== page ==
25 April 2019

April 25, 2019

 

On May 3, we will be presenting at the Annual Meeting of the International Society for Autism Research (INSAR). The abstract for the presentation is below. If you are in Montréal, please say hi.

 

TITLE: Person-Oriented Ethics in Autism Research: Recommendations for Researchers Developed in Collaboration with Participants, Families, and Other Stakeholders

AUTHORS: M. Ariel Cascio, Jonathan Weiss, and Eric Racine

ABSTRACT:

Background:

Ethics is an important consideration in any research project, whether involving human subjects, biorepositories, big data, animal models, and so on. Research ethics is not limited to regulatory considerations, paperwork, and consent forms. It also addresses every day considerations such as respecting participants, considering broader social contexts, and attending to relationships between different people involved in conducting, participating in, and applying research.

Objectives:

The goal of this project is to collaborate with stakeholders to develop recommendations for research ethics regarding participants on the autism spectrum.

Methods:

A scoping literature review was conducted to develop the model of person-oriented research ethics. A systematic-interpretive literature review method was followed in order to identify research ethics issues in autism research. Task force deliberation was used to develop best practices in collaboration with autistic self-advocates, parents, professionals, researchers, and advocacy organization representatives. The work of the task force was advised by broader community engagement through a project website and ongoing conversation with community members.

Results:

The task force has produced a report containing suggestions according to the five guideposts of person-oriented research ethics: respect for holistic personhood, acknowledgment of lived world, individualization, focus on researcher-participant relationships, and empowerment in decision-making. Both conceptual and concrete recommendations are included. Conceptual recommendations include considering the difficulties participants and families may be facing in accessing care, being aware of autism and autistic communities and social groups who have a stake in research, and being mindful of stigma when writing up results. Concrete recommendations include, among others, strategies for creating more accessible documentation and practices such as using more visual communication strategies alongside text and verbal strategies; strategies for reducing anxiety by providing preparatory materials such as Social Stories or letting participants familiarize themselves with the experiment room in advance; and strategies for recognizing the contributions of autistic people as participants and otherwise, such as citing autistic authors.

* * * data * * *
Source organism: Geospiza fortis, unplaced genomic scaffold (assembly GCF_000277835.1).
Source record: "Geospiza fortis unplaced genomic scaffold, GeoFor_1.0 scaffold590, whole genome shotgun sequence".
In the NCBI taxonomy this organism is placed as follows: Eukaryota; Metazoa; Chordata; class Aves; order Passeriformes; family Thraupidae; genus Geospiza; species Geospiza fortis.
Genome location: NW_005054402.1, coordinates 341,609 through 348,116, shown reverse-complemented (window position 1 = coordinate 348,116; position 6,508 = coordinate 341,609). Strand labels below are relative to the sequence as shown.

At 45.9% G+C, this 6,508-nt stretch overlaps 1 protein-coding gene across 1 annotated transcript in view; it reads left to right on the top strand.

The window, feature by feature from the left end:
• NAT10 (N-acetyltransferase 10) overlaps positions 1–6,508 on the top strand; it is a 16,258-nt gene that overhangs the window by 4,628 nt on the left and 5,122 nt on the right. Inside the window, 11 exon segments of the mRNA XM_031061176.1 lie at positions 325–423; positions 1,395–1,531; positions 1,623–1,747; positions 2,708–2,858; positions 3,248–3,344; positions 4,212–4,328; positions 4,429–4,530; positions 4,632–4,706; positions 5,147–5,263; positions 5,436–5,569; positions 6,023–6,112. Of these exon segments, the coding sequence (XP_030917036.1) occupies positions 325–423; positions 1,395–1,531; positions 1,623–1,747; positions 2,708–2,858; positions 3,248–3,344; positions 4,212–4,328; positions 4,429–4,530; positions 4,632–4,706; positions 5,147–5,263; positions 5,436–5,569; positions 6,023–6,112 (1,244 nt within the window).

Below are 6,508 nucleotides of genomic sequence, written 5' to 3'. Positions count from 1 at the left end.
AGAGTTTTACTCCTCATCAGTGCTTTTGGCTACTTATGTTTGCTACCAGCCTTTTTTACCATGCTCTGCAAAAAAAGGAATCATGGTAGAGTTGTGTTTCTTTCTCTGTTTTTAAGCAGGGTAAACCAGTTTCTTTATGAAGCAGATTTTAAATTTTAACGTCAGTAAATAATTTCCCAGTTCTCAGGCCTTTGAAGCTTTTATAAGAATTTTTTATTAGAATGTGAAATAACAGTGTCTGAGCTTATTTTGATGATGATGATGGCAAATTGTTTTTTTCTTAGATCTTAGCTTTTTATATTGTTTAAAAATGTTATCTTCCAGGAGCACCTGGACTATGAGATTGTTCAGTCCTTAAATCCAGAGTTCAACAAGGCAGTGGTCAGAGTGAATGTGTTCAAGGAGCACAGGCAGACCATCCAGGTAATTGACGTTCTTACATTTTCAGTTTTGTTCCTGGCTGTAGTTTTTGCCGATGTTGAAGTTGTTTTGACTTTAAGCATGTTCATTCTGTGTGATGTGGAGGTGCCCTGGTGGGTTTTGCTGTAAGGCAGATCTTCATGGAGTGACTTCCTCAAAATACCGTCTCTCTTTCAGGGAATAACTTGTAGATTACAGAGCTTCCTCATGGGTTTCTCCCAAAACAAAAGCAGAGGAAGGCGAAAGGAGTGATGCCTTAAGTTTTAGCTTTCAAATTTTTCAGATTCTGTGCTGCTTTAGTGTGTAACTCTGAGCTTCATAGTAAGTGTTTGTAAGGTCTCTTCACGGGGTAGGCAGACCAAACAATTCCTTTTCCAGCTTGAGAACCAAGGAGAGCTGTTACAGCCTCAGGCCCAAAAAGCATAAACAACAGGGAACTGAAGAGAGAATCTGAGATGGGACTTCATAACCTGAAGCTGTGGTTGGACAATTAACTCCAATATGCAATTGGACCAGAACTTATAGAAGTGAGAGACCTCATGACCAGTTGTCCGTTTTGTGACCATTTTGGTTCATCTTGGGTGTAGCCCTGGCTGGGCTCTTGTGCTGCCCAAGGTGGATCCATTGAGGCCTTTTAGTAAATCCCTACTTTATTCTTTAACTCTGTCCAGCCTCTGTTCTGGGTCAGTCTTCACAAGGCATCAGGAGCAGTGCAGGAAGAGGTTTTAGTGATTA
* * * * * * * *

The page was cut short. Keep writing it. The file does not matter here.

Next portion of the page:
Conclusions:

Research ethics is important to both researchers and participants as well as broader communities of scientists, families, and people on the spectrum who are all stakeholders in ethics issues. Ethics concerns are fruitfully addressed through engagement with stakeholders. This project has used the strength of this approach to develop best practices for researchers. Future research will implement and evaluate these suggestions in the course of ongoing research projects.

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